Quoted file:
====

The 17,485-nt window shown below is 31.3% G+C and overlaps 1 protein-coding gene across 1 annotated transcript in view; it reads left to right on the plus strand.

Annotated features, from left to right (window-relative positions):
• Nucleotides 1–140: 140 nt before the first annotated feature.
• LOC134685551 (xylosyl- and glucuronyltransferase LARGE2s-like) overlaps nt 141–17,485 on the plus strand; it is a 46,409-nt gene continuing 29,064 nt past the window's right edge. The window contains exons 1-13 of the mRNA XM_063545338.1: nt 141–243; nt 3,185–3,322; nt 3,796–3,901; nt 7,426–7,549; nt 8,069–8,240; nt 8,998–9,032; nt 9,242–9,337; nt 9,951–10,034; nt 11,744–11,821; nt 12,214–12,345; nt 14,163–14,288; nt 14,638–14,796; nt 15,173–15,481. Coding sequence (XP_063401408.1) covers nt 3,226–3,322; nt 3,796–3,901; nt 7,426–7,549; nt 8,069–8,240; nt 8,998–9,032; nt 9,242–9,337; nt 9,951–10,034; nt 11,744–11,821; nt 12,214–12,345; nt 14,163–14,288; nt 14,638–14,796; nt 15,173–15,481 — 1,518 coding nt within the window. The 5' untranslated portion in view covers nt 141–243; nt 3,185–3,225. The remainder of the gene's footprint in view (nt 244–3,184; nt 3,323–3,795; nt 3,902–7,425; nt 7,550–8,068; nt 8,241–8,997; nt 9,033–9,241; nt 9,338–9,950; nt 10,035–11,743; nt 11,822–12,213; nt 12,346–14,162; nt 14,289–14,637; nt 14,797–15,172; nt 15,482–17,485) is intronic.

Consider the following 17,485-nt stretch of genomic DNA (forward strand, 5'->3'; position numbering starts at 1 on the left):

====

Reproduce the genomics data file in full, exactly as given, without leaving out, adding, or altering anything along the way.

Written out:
The 17,485-nt window shown below is 31.3% G+C and overlaps 1 protein-coding gene across 1 annotated transcript in view; it reads left to right on the plus strand.

Annotated features, from left to right (window-relative positions):
• Nucleotides 1–140: 140 nt before the first annotated feature.
• LOC134685551 (xylosyl- and glucuronyltransferase LARGE2s-like) overlaps nt 141–17,485 on the plus strand; it is a 46,409-nt gene continuing 29,064 nt past the window's right edge. The window contains exons 1-13 of the mRNA XM_063545338.1: nt 141–243; nt 3,185–3,322; nt 3,796–3,901; nt 7,426–7,549; nt 8,069–8,240; nt 8,998–9,032; nt 9,242–9,337; nt 9,951–10,034; nt 11,744–11,821; nt 12,214–12,345; nt 14,163–14,288; nt 14,638–14,796; nt 15,173–15,481. Coding sequence (XP_063401408.1) covers nt 3,226–3,322; nt 3,796–3,901; nt 7,426–7,549; nt 8,069–8,240; nt 8,998–9,032; nt 9,242–9,337; nt 9,951–10,034; nt 11,744–11,821; nt 12,214–12,345; nt 14,163–14,288; nt 14,638–14,796; nt 15,173–15,481 — 1,518 coding nt within the window. The 5' untranslated portion in view covers nt 141–243; nt 3,185–3,225. The remainder of the gene's footprint in view (nt 244–3,184; nt 3,323–3,795; nt 3,902–7,425; nt 7,550–8,068; nt 8,241–8,997; nt 9,033–9,241; nt 9,338–9,950; nt 10,035–11,743; nt 11,822–12,213; nt 12,346–14,162; nt 14,289–14,637; nt 14,797–15,172; nt 15,482–17,485) is intronic.

Consider the following 17,485-nt stretch of genomic DNA (forward strand, 5'->3'; position numbering starts at 1 on the left):